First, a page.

i tend to zoo- or anthropomorphise in order to understand or remember
the house that looks like the face of a bear
the rock that looks like a turtle
the way the public transport of any settlement, or indeed any sort of flow of movement in and out of a core, – be it of a huge metropolis or tiny village – is organomorphic in how it resembles lungs.
leaving your room in the morning, you walk up an improbable alleyway that you would not stumble upon when walking down the street unless you knew which way to turn.
Leaving the alleyway to enter the road, leaving the road to enter the street, leaving the street to enter the highway and letting the highway carry you to the centre are all movements that happen through an exhalation of sorts. A suction that inevitably brings you to the core of the settlement unless you make a maneuver or two.
Knowing when to leave the highway to enter the road, knowing when to leave the road to enter the street, knowing when to leave the street to enter the alleyway, knowing which door to enter and at last which bunk in the dormitory to occupy requires either conscious effort if you want your head to end up on a particular pillow, or a fully random set of exits and turns that will bring you to one of billions of new starting points for the following exhalation.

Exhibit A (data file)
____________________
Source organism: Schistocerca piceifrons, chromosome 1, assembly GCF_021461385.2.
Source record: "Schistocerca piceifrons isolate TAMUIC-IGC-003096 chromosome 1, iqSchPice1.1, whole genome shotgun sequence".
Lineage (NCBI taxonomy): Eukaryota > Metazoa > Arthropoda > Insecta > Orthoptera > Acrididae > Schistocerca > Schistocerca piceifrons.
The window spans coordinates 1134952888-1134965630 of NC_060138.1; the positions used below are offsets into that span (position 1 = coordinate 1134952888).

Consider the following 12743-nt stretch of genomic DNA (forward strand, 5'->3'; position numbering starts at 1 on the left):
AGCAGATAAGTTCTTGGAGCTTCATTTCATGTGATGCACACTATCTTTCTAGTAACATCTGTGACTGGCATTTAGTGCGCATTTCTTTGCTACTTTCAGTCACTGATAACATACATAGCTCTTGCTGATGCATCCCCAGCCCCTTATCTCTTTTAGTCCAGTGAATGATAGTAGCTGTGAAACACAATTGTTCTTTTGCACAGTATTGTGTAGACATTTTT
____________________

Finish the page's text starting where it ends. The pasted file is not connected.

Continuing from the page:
Exiting the alveoli to end up flown out through the mouth into the open air requires little effort. Entering a particular alveolus borders the impossible in how much navigational capacity if required to make the journey without any false turns.
I feel this in Tokyo more than anywhere else I've been to until know.
The pulmonary metaphor doesn't end in describing the social choreography as a fractal system.
Seeing the movement of people through the city as movement of oxygen and carbon dioxide in the lungs also communicates varying degrees of lightness in how everything is carried.
Everything works in Tokyo. Once you know how everything works, drawing a pathway to your home alveolus can become light, effortless.
Knowing how everything works could take a lifetime.
To keep conscious of how everything works within the smallest units of time can take a lot of effort to keep up with.
Likewise although you may learn everything you need to learn about breathing within a few seconds after being born, new experiences years later might bring you new insight into an automated practice.
Breathing is not effortless.
I saw coffee being sold as plastic cups filled with ice-cubes in a freezer tub.
I held my breath and closed my eyes to see if they were still there. They are here to stay. I might have one latter.